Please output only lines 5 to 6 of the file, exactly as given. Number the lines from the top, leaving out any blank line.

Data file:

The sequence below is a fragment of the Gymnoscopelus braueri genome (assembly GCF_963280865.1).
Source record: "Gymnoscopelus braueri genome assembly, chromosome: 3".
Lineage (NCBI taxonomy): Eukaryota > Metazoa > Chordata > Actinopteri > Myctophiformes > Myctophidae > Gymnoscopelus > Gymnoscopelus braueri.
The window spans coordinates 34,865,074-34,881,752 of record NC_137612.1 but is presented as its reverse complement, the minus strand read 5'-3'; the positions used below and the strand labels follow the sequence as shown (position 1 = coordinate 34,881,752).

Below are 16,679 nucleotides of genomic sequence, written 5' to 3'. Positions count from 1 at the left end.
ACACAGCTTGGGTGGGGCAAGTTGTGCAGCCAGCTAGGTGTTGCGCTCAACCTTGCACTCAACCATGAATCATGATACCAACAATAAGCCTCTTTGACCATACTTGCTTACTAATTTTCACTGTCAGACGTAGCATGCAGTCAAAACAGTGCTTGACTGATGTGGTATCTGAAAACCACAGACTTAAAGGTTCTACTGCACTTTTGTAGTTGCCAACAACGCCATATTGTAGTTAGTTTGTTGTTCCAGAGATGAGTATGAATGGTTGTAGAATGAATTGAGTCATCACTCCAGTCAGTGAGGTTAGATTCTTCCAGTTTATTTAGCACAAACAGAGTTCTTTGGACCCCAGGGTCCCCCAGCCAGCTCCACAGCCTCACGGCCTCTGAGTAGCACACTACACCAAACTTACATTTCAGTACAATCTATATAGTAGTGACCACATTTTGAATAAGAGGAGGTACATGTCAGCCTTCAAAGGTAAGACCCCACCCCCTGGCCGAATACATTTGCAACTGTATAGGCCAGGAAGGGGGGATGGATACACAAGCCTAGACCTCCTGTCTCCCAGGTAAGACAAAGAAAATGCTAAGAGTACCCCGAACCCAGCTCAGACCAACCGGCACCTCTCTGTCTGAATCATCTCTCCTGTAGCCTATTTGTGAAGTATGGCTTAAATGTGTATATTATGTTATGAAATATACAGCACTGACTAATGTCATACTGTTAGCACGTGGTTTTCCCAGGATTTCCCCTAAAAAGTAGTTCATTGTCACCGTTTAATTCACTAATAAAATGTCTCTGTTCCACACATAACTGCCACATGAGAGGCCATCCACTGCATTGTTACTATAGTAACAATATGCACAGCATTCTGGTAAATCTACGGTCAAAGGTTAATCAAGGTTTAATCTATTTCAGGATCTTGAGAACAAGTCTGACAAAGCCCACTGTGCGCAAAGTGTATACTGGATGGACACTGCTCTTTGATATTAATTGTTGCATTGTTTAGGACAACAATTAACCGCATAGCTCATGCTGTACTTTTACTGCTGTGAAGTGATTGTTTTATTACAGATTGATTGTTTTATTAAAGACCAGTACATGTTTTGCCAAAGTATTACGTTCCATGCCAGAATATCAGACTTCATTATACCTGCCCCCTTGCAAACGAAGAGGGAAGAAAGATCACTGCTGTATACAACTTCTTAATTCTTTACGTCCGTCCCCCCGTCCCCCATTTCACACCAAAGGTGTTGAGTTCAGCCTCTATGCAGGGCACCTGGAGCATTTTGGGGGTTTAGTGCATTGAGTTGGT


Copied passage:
Below are 16,679 nucleotides of genomic sequence, written 5' to 3'. Positions count from 1 at the left end.
ACACAGCTTGGGTGGGGCAAGTTGTGCAGCCAGCTAGGTGTTGCGCTCAACCTTGCACTCAACCATGAATCATGATACCAACAATAAGCCTCTTTGACCATACTTGCTTACTAATTTTCACTGTCAGACGTAGCATGCAGTCAAAACAGTGCTTGACTGATGTGGTATCTGAAAACCACAGACTTAAAGGTTCTACTGCACTTTTGTAGTTGCCAACAACGCCATATTGTAGTTAGTTTGTTGTTCCAGAGATGAGTATGAATGGTTGTAGAATGAATTGAGTCATCACTCCAGTCAGTGAGGTTAGATTCTTCCAGTTTATTTAGCACAAACAGAGTTCTTTGGACCCCAGGGTCCCCCAGCCAGCTCCACAGCCTCACGGCCTCTGAGTAGCACACTACACCAAACTTACATTTCAGTACAATCTATATAGTAGTGACCACATTTTGAATAAGAGGAGGTACATGTCAGCCTTCAAAGGTAAGACCCCACCCCCTGGCCGAATACATTTGCAACTGTATAGGCCAGGAAGGGGGGATGGATACACAAGCCTAGACCTCCTGTCTCCCAGGTAAGACAAAGAAAATGCTAAGAGTACCCCGAACCCAGCTCAGACCAACCGGCACCTCTCTGTCTGAATCATCTCTCCTGTAGCCTATTTGTGAAGTATGGCTTAAATGTGTATATTATGTTATGAAATATACAGCACTGACTAATGTCATACTGTTAGCACGTGGTTTTCCCAGGATTTCCCCTAAAAAGTAGTTCATTGTCACCGTTTAATTCACTAATAAAATGTCTCTGTTCCACACATAACTGCCACATGAGAGGCCATCCACTGCATTGTTACTATAGTAACAATATGCACAGCATTCTGGTAAATCTACGGTCAAAGGTTAATCAAGGTTTAATCTATTTCAGGATCTTGAGAACAAGTCTGACAAAGCCCACTGTGCGCAAAGTGTATACTGGATGGACACTGCTCTTTGATATTAATTGTTGCATTGTTTAGGACAACAATTAACCGCATAGCTCATGCTGTACTTTTACTGCTGTGAAGTGATTGTTTTATTACAGATTGATTGTTTTATTAAAGACCAGTACATGTTTTGCCAAAGTATTACGTTCCATGCCAGAATATCAGACTTCATTATACCTGCCCCCTTGCAAACGAAGAGGGAAGAAAGATCACTGCTGTATACAACTTCTTAATTCTTTACGTCCGTCCCCCCGTCCCCCATTTCACACCAAAGGTGTTGAGTTCAGCCTCTATGCAGGGCACCTGGAGCATTTTGGGGGTTTAGTGCATTGAGTTGGT